I Kings 18:15 Then Elijah said, "As the LORD of hosts lives, before whom I stand, I will surely present myself to him today."
In a way, he was swearing on his own office that he would do as he said. That's how highly precious he felt his office was - that he could swear on it.
II Kings 3:14 And Elisha said, "As the LORD of hosts lives, before whom I stand, surely were it not that I regard the presence of Jehoshaphat king of Judah, I would not look at you, nor see you."
Here Elisha was doing the same thing that his master, Elijah, did - in swearing by it.
II Kings 5:16 But he said, "As the LORD lives, before whom I stand, I will receive nothing."
This was when he refused to take Naaman's gift for his healing. So, again, it's almost used as a means to swearing to something.
Jeremiah 15:19 Therefore thus says the LORD: "If you return, then I will bring you back; you shall stand before Me; if you take out the precious from the vile, you shall be as My mouth. Let them return to you, but you must not return to them."
He's speaking to Jeremiah here. If he would stop being so dejected and get on with his work, then he could resume his place as the prophet. So He's saying that standing before God is a way of saying that (1) you are a servant that is in God's confidence and that (2) you are doing His work.
Back in Revelation 11:4, it says that these two are the two olive trees and the two lampstands "standing before the God of the earth." I've had a hard time with them being described as the two lampstands. It just didn't fit right, but I think I finally figured it out. We have to remember the timing of all of this. Remember that I said that Revelation 10 and 11 are chronological. At this time, the seven thunders have ceased. The two witnesses have been raised up. They are basically the only thing God has going as far as witnessing, preaching, and proclaiming His way on the earth.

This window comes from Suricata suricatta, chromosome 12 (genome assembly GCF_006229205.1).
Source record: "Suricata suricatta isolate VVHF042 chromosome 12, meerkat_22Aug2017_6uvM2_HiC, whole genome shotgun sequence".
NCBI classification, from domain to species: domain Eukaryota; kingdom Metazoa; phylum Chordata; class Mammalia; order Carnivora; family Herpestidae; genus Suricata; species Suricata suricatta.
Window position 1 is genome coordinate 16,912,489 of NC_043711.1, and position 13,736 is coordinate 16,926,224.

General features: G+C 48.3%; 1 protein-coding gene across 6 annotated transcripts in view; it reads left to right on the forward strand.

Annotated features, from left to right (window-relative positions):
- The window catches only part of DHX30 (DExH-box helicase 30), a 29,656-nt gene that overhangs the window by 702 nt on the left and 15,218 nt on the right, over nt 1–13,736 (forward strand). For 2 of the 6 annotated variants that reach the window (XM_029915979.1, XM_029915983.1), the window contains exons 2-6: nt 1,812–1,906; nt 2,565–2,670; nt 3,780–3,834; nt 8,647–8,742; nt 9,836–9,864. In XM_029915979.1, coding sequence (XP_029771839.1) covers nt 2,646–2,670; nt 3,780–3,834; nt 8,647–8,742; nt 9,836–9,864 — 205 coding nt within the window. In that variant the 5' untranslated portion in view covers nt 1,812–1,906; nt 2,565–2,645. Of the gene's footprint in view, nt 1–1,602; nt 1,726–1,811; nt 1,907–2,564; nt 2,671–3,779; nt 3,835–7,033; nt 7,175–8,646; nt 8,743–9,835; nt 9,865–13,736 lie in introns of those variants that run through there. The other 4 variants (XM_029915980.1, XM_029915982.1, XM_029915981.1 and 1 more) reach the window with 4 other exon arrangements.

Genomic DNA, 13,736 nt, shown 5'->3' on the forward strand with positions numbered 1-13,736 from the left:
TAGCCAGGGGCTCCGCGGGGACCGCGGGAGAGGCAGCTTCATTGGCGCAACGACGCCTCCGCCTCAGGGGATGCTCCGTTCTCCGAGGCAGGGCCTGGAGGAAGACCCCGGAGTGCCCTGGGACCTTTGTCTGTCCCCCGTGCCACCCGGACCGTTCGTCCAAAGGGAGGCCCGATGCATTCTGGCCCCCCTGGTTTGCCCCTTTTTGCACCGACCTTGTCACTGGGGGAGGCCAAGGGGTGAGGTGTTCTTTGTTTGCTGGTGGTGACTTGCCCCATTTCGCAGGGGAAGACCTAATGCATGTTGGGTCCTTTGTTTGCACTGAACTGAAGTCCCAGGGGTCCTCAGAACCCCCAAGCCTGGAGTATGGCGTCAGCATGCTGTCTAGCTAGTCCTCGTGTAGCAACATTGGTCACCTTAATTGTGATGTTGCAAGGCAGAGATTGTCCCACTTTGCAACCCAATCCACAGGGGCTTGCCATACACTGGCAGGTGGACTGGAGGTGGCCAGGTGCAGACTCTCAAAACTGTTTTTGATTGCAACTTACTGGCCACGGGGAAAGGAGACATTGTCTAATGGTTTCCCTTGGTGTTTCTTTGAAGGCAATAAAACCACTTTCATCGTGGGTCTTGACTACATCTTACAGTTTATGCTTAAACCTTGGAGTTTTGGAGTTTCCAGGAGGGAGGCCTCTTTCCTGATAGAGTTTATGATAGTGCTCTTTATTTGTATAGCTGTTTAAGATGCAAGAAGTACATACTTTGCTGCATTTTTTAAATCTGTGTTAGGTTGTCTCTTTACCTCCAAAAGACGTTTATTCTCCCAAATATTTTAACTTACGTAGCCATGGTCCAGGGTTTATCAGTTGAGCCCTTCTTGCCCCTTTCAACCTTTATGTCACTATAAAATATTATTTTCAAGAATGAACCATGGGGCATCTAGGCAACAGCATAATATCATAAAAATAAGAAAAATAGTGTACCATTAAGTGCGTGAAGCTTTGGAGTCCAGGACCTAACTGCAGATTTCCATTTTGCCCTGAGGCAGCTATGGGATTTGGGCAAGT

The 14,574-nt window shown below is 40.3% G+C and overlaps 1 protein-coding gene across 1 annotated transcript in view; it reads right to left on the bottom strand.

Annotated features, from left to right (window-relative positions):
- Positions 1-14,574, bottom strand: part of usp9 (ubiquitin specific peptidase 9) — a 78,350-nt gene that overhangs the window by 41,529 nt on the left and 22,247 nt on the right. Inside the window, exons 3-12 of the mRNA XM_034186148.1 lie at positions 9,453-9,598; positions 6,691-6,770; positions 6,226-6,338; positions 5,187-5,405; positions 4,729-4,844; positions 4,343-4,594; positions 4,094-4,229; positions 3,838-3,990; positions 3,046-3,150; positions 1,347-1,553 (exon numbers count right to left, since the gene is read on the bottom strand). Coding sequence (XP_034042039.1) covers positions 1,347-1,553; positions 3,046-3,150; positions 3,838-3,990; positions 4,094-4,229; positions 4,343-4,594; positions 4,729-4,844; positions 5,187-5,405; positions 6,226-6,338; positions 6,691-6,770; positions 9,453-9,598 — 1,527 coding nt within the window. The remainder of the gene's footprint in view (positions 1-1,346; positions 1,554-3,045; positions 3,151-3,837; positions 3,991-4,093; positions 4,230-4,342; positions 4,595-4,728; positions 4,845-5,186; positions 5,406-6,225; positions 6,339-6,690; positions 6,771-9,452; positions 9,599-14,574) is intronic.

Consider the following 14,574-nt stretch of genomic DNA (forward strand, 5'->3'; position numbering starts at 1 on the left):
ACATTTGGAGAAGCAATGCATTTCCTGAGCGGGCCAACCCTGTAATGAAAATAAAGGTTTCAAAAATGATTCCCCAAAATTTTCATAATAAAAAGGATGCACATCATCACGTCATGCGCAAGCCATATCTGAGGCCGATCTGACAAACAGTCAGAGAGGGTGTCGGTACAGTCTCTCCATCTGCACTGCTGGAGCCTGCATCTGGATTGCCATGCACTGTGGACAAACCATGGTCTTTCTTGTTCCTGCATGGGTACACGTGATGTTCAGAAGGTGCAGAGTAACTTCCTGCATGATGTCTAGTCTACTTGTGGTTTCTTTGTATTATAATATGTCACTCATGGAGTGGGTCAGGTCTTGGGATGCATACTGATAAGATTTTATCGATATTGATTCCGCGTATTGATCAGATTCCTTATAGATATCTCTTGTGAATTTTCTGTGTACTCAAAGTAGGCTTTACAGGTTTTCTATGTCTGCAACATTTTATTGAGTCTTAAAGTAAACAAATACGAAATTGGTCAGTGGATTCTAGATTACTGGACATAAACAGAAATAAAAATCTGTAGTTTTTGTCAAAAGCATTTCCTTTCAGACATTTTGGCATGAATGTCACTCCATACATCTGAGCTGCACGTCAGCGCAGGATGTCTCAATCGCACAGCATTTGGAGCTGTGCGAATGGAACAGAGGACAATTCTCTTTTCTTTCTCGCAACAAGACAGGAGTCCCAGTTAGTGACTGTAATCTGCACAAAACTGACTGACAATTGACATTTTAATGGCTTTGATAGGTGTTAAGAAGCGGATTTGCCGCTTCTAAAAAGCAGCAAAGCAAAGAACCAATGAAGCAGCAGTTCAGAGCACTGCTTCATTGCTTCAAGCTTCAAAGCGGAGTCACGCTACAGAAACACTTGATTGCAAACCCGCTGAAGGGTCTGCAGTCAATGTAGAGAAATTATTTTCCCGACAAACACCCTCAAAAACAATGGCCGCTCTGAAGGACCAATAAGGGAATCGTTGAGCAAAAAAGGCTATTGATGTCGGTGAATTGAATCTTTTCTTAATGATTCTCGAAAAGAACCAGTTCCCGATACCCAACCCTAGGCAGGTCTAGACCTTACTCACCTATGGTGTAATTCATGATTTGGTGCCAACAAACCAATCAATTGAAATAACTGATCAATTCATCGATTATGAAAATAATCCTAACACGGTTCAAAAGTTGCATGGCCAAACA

Now, what does a lamp do? It gives light.
Matthew 5:14-16 "You are the light of the world. A city that is set on a hill cannot be hidden. Nor do they light a lamp and put it under a basket, but on a lampstand, and it gives light to all who are in the house. Let your light so shine before men, that they may see your good works and glorify your Father in heaven."
What are the Two Witnesses going to be doing at this time? They are the two lampstands that stand before the God of the whole earth. What are they doing? They are lighting the house, like it says here. What's the house? Who's the house of God? The church! Remember what I said. These two put their oil in the reservoir, and it feeds the whole church - to do what? To make light! At this time though, the church has been hidden in a place of safety. Right? Not even Satan can get there, as far as we know. We know certainly that no men can get there.
So, in a way, the church's light is now under a basket. Who's left then to be the light of the world? The Two Witnesses! They are, at this point, THE two lampstands. All the eyes of the world are going to be drawn to these two prophets. And (as it says here, in verse 16) they are the ones that are going to do the good works at that time; and they are the ones that are going to be glorifying God in heaven.
That's why they are called the two lampstands. They are the only things left shining visibly, at this time - during Jacob's trouble and the Day of the Lord. They are going to be, in effect, (pardon my French here) raising hell all over the world. We'll find as we go on here that the whole world hates them, and they rejoice when these two are dead - because they can't stand it that these two are shining so brightly for God. So now I know why they are called the two lampstands.
The churches, at this point, are out of the picture. So the lampstands don't picture churches. They just picture these two bright lights for God. Not only are they going to be supplying the church with oil, but also they are going to be shining brightly as a result of the good works that they do.